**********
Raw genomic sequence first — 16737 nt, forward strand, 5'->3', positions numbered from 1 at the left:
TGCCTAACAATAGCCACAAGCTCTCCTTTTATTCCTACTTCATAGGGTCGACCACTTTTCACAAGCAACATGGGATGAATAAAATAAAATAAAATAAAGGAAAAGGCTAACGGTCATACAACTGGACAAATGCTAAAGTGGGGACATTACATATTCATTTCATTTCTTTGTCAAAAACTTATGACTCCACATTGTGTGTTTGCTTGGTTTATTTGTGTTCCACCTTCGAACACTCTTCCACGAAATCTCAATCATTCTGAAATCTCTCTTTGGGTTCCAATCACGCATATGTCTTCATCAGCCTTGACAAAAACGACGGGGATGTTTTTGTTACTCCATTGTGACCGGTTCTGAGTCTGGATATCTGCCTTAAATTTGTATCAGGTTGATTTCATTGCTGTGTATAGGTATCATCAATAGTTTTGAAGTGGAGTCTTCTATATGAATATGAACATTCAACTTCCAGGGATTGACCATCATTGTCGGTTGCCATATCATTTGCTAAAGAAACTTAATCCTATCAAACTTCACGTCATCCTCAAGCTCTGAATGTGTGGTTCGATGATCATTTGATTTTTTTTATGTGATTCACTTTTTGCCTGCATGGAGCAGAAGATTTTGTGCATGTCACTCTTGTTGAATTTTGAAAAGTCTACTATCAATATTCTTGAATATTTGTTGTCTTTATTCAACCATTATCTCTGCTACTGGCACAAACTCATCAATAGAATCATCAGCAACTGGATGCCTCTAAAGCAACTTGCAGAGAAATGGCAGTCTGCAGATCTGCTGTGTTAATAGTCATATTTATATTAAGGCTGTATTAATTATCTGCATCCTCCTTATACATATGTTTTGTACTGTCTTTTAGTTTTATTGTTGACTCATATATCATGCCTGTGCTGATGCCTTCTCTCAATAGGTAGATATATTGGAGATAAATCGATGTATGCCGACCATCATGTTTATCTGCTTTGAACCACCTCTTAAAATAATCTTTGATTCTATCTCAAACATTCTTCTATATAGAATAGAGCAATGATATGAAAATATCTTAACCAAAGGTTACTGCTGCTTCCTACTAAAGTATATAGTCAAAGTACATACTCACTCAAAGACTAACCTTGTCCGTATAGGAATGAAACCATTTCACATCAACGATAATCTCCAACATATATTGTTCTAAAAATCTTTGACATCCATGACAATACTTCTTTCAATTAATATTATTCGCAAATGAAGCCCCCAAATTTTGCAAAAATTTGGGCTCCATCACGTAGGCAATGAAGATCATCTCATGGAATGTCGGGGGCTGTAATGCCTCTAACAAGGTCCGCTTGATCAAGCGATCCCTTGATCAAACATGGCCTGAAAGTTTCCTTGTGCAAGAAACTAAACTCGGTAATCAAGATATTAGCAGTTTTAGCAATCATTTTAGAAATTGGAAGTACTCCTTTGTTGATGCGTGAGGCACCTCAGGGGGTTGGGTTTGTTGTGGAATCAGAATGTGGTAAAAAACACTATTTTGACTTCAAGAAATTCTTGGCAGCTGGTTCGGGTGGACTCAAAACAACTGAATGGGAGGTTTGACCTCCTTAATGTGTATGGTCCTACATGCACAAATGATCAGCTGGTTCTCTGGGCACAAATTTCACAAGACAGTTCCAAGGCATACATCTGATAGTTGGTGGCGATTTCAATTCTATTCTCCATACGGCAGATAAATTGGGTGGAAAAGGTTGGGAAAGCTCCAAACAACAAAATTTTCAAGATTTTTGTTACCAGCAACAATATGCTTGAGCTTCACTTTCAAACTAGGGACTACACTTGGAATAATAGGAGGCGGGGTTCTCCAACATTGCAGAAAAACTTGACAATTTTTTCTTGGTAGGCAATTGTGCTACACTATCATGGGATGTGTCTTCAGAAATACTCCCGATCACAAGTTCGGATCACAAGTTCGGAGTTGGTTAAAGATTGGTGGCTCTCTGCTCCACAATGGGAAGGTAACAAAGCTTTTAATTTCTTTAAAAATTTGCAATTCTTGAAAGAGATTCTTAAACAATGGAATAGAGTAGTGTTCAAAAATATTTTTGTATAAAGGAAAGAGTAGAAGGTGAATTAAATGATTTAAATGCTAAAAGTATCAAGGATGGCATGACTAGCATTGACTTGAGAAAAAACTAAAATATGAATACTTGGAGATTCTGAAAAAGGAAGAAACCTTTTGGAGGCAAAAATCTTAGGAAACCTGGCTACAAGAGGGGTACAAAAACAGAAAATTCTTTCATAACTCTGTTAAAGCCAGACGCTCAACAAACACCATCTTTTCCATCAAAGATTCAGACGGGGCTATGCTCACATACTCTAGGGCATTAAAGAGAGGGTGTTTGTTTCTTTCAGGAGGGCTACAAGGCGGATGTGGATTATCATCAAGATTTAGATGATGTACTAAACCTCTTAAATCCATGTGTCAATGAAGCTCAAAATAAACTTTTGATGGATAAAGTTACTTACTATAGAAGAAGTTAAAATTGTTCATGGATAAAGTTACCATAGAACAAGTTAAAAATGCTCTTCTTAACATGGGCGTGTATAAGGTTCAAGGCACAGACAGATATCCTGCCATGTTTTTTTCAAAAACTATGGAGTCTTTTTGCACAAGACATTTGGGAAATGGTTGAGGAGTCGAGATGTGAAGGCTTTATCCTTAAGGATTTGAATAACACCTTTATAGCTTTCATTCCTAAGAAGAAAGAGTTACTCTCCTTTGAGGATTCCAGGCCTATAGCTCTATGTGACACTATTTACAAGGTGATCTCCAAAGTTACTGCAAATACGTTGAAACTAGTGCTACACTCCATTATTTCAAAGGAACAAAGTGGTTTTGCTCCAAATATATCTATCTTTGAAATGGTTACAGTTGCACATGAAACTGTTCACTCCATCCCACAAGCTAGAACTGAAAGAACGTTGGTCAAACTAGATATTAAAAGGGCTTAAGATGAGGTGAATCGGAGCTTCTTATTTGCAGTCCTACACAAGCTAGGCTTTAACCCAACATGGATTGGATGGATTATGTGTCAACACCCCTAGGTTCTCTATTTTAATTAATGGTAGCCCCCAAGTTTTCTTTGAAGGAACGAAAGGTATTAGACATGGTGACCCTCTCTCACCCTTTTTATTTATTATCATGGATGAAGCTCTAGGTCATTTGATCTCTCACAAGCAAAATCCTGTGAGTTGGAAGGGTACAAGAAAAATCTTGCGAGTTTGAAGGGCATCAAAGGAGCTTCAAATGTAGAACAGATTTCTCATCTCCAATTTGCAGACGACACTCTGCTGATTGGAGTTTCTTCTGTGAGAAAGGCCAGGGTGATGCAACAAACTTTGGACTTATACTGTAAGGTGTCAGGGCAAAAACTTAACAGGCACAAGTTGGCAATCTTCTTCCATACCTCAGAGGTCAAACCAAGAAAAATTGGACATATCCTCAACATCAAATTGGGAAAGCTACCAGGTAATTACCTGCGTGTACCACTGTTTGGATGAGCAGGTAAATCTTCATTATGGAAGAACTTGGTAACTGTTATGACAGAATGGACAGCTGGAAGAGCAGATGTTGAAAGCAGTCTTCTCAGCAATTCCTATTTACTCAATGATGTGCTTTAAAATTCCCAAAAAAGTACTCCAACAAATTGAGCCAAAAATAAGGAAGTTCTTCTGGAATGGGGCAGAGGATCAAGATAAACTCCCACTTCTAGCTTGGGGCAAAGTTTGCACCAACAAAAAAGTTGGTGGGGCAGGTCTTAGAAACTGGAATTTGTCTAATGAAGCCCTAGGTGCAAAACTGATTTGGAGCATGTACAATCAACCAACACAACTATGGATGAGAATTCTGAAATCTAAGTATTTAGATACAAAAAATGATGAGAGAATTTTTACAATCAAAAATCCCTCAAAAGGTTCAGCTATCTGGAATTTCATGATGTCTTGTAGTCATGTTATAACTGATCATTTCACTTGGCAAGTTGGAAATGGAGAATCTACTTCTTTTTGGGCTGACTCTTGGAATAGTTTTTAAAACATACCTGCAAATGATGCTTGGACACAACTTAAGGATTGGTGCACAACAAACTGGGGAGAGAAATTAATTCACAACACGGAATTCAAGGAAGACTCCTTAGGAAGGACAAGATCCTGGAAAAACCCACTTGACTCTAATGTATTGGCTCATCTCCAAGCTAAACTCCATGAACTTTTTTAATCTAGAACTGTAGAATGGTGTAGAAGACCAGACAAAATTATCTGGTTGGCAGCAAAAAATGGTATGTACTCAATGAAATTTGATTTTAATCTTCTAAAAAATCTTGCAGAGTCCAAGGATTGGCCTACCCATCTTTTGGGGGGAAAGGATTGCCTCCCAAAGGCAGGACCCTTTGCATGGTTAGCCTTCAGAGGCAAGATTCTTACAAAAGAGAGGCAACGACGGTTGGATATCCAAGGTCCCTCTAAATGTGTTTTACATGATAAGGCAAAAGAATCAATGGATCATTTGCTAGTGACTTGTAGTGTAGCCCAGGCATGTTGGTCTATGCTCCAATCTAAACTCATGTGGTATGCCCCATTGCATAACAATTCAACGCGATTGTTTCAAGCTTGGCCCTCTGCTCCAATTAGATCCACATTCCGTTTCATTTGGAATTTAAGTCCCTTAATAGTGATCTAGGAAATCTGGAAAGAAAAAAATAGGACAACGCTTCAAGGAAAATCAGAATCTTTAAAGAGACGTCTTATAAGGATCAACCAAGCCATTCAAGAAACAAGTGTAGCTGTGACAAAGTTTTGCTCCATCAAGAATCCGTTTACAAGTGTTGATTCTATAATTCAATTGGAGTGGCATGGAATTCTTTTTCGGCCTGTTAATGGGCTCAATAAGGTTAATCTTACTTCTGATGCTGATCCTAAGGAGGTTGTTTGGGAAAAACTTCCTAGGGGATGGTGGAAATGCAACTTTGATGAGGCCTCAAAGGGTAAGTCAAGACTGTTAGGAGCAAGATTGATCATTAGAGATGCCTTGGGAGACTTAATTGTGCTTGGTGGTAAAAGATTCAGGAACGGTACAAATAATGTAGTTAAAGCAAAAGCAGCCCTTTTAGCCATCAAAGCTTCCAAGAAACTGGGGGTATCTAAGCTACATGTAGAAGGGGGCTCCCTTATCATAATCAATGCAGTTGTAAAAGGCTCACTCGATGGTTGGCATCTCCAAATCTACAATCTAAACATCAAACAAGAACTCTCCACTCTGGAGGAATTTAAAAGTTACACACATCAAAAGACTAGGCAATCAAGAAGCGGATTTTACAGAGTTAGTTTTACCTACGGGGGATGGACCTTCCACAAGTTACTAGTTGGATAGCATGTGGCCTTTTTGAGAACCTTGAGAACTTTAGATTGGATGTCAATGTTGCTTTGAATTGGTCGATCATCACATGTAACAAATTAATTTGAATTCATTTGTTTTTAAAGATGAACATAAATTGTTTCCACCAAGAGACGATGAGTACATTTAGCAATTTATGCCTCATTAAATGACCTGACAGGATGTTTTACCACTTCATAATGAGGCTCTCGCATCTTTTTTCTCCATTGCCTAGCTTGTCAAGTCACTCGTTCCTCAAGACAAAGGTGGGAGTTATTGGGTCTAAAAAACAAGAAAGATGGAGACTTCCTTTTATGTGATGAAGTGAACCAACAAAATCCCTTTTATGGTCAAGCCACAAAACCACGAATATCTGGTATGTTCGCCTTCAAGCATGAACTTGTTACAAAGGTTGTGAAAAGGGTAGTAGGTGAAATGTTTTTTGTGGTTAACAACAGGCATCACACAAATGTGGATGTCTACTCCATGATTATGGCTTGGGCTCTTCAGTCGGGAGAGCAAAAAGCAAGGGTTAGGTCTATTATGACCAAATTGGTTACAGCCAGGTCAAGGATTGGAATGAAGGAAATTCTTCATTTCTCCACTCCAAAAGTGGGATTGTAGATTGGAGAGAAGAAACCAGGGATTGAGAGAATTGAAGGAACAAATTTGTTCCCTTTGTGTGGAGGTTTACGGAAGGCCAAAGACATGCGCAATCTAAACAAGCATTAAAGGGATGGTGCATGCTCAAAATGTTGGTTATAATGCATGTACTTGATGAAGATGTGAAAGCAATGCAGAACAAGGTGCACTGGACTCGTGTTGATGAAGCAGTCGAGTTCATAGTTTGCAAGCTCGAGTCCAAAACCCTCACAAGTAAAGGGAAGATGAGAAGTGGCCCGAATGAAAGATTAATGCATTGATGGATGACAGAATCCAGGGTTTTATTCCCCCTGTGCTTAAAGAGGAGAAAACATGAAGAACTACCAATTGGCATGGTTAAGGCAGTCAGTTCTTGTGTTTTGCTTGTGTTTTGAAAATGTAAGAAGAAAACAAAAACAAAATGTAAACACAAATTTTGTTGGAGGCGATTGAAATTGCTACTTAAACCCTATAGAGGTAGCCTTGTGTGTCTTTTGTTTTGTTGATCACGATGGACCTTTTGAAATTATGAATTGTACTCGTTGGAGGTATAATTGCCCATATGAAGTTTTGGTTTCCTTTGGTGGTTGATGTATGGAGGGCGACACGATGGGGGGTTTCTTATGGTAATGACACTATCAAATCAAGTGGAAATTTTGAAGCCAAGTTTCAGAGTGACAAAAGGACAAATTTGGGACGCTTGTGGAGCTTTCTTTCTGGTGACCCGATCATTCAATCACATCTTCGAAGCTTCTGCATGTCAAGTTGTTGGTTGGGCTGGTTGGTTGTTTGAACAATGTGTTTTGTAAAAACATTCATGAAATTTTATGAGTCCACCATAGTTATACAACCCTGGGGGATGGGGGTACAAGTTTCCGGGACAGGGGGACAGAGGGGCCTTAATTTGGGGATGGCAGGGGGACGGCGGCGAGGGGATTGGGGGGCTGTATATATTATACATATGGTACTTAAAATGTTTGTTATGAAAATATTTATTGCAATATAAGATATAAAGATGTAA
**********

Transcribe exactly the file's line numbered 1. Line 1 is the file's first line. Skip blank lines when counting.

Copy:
Raw genomic sequence first — 16737 nt, forward strand, 5'->3', positions numbered from 1 at the left: